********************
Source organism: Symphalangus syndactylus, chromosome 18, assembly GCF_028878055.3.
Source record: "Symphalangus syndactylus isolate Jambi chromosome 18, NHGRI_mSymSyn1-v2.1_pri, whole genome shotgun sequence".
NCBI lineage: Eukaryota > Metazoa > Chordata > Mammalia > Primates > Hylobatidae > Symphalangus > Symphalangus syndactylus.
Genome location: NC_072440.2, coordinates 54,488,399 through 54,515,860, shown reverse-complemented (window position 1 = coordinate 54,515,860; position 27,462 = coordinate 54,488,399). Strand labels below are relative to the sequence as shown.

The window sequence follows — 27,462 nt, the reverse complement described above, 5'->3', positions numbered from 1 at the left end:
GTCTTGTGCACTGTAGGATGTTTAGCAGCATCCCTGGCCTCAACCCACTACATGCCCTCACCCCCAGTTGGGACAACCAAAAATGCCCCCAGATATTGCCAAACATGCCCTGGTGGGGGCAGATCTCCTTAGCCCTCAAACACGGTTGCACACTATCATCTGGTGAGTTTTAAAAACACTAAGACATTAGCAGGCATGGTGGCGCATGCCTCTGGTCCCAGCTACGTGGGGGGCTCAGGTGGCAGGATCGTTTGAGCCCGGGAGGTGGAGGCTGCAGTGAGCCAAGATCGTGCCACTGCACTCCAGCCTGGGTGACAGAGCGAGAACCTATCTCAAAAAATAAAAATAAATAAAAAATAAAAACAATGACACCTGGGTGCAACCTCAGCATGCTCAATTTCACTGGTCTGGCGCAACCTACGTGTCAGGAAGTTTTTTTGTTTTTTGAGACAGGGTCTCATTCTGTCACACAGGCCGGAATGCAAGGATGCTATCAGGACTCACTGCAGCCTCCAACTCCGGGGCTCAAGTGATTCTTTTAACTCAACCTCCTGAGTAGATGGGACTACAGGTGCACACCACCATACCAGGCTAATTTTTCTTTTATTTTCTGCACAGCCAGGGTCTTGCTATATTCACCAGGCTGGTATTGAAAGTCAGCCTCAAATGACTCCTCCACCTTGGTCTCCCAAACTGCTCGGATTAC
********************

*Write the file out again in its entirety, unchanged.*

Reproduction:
Source organism: Symphalangus syndactylus, chromosome 18, assembly GCF_028878055.3.
Source record: "Symphalangus syndactylus isolate Jambi chromosome 18, NHGRI_mSymSyn1-v2.1_pri, whole genome shotgun sequence".
NCBI lineage: Eukaryota > Metazoa > Chordata > Mammalia > Primates > Hylobatidae > Symphalangus > Symphalangus syndactylus.
Genome location: NC_072440.2, coordinates 54,488,399 through 54,515,860, shown reverse-complemented (window position 1 = coordinate 54,515,860; position 27,462 = coordinate 54,488,399). Strand labels below are relative to the sequence as shown.

The window sequence follows — 27,462 nt, the reverse complement described above, 5'->3', positions numbered from 1 at the left end:
GTCTTGTGCACTGTAGGATGTTTAGCAGCATCCCTGGCCTCAACCCACTACATGCCCTCACCCCCAGTTGGGACAACCAAAAATGCCCCCAGATATTGCCAAACATGCCCTGGTGGGGGCAGATCTCCTTAGCCCTCAAACACGGTTGCACACTATCATCTGGTGAGTTTTAAAAACACTAAGACATTAGCAGGCATGGTGGCGCATGCCTCTGGTCCCAGCTACGTGGGGGGCTCAGGTGGCAGGATCGTTTGAGCCCGGGAGGTGGAGGCTGCAGTGAGCCAAGATCGTGCCACTGCACTCCAGCCTGGGTGACAGAGCGAGAACCTATCTCAAAAAATAAAAATAAATAAAAAATAAAAACAATGACACCTGGGTGCAACCTCAGCATGCTCAATTTCACTGGTCTGGCGCAACCTACGTGTCAGGAAGTTTTTTTGTTTTTTGAGACAGGGTCTCATTCTGTCACACAGGCCGGAATGCAAGGATGCTATCAGGACTCACTGCAGCCTCCAACTCCGGGGCTCAAGTGATTCTTTTAACTCAACCTCCTGAGTAGATGGGACTACAGGTGCACACCACCATACCAGGCTAATTTTTCTTTTATTTTCTGCACAGCCAGGGTCTTGCTATATTCACCAGGCTGGTATTGAAAGTCAGCCTCAAATGACTCCTCCACCTTGGTCTCCCAAACTGCTCGGATTAC